Holy cow, these kids are off the charts! And I was impressed with the GW-BASIC database I wrote in high school. It looks like something Homer Simpson built compared to that...

Re:Other winners (0, Interesting)

Anonymous Coward | more than 7 years ago | (#18376119)

Reading the summaries of the projects shows that one of those is my colleague's Masters physics project. Wonder if I should tell him?
Ouch. (by which I mean congrats, kids)

Re:Other winners (0)

Anonymous Coward | more than 7 years ago | (#18376137)

I wonder how this ties in with Bill Gates' recent announcements concerning the state of science and math education in American schools.

Interesting you should mention that. He is far from the first to say anything on the matter, and the brilliance of his content (remember the book?) has yet to be discovered. How come all the people more knowledgeable on this subject get ignored?

Bashing? Not really: I do think it is an interesting question. Gonna go reverse-PC on me saying this, hm?

Re:Other winners (4, Insightful)

jcgf (688310) | more than 7 years ago | (#18376253)

But some of that context used to be handled by education as well--you had to read the classics, you had to study some philosophy, you had to know history. My aero engineer friend has really never done any of that, so he's an engineer who doesn't know what "empiricism" means. Is this also a failing by our educational system? Isn't such education necessary to be a good researcher?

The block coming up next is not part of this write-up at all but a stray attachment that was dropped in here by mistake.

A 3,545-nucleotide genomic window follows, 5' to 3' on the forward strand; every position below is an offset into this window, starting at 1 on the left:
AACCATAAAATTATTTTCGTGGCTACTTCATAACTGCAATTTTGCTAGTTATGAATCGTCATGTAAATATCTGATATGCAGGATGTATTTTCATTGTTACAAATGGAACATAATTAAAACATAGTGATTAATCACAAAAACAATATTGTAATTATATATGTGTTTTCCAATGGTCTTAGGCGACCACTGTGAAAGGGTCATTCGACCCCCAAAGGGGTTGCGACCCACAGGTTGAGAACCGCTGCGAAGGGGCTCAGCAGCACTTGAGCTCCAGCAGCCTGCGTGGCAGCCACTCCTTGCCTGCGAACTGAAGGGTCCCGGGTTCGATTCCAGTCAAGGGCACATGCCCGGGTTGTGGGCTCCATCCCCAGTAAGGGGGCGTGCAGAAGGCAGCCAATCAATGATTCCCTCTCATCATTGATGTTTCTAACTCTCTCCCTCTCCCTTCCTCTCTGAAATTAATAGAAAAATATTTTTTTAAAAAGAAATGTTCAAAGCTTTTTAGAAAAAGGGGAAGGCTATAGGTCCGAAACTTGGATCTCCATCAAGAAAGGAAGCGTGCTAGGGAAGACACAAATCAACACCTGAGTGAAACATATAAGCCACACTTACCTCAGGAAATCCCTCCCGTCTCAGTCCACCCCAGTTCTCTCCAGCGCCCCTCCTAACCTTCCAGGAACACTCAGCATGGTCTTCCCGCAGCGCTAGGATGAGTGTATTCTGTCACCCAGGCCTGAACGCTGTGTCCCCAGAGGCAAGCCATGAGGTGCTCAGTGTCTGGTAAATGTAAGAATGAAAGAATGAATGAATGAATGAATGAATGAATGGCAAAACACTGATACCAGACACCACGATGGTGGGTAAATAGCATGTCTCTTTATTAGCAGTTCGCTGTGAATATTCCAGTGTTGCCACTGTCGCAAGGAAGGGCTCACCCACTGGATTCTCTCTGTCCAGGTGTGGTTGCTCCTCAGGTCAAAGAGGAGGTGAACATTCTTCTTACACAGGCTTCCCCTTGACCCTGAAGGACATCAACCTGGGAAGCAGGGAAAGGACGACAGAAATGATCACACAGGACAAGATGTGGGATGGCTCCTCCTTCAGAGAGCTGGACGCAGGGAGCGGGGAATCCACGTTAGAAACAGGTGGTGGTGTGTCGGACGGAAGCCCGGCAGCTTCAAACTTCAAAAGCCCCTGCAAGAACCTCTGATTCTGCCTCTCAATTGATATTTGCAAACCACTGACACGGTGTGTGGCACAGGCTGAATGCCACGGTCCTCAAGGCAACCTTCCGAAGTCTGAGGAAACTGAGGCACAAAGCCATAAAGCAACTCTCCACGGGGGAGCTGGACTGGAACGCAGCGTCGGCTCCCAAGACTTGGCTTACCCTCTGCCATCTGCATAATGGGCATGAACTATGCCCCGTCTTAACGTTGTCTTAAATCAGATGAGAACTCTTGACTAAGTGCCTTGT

It goes the other way too. Ask a philosophy student to explain lift and drag and see how far you get.

Re:Other winners (4, Interesting)

i_should_be_working (720372) | more than 7 years ago | (#18376269)

So 6 out of the top 10 are females. What the hell happens after high school? Maybe things are just getting better with this generation.

Unrelated. Usually with some high level math theory title I understand the individual words by themselves, but not all together. But that 3rd place title. Holy crap. 3 words I've never even heard of.

Re:Other winners (0)

Anonymous Coward | more than 7 years ago | (#18376483)

Well it's another math project. I'm not surprised that three out of the ten projects are math related since it's one field where anyone can enter for very little money and no special access to data is required. Some of the other projects seem like they would either require expensive research or access to data that most people wouldn't have.

Oblig Simpsons... (0)

Anonymous Coward | more than 7 years ago | (#18376367)